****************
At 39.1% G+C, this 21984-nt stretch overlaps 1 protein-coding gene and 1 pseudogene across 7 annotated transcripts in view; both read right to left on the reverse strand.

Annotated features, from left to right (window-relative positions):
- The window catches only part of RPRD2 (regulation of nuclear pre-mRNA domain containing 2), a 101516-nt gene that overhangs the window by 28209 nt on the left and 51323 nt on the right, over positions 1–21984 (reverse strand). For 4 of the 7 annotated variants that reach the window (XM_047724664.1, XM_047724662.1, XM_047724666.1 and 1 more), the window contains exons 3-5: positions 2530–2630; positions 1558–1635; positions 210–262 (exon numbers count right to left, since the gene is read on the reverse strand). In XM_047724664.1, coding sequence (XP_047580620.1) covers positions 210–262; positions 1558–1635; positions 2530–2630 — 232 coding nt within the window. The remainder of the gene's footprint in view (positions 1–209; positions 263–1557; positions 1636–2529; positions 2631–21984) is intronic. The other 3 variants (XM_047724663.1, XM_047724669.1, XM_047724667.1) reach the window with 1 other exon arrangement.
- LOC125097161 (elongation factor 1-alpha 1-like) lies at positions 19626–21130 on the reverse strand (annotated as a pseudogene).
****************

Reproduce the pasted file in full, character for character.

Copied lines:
At 39.1% G+C, this 21984-nt stretch overlaps 1 protein-coding gene and 1 pseudogene across 7 annotated transcripts in view; both read right to left on the reverse strand.

Annotated features, from left to right (window-relative positions):
- The window catches only part of RPRD2 (regulation of nuclear pre-mRNA domain containing 2), a 101516-nt gene that overhangs the window by 28209 nt on the left and 51323 nt on the right, over positions 1–21984 (reverse strand). For 4 of the 7 annotated variants that reach the window (XM_047724664.1, XM_047724662.1, XM_047724666.1 and 1 more), the window contains exons 3-5: positions 2530–2630; positions 1558–1635; positions 210–262 (exon numbers count right to left, since the gene is read on the reverse strand). In XM_047724664.1, coding sequence (XP_047580620.1) covers positions 210–262; positions 1558–1635; positions 2530–2630 — 232 coding nt within the window. The remainder of the gene's footprint in view (positions 1–209; positions 263–1557; positions 1636–2529; positions 2631–21984) is intronic. The other 3 variants (XM_047724663.1, XM_047724669.1, XM_047724667.1) reach the window with 1 other exon arrangement.
- LOC125097161 (elongation factor 1-alpha 1-like) lies at positions 19626–21130 on the reverse strand (annotated as a pseudogene).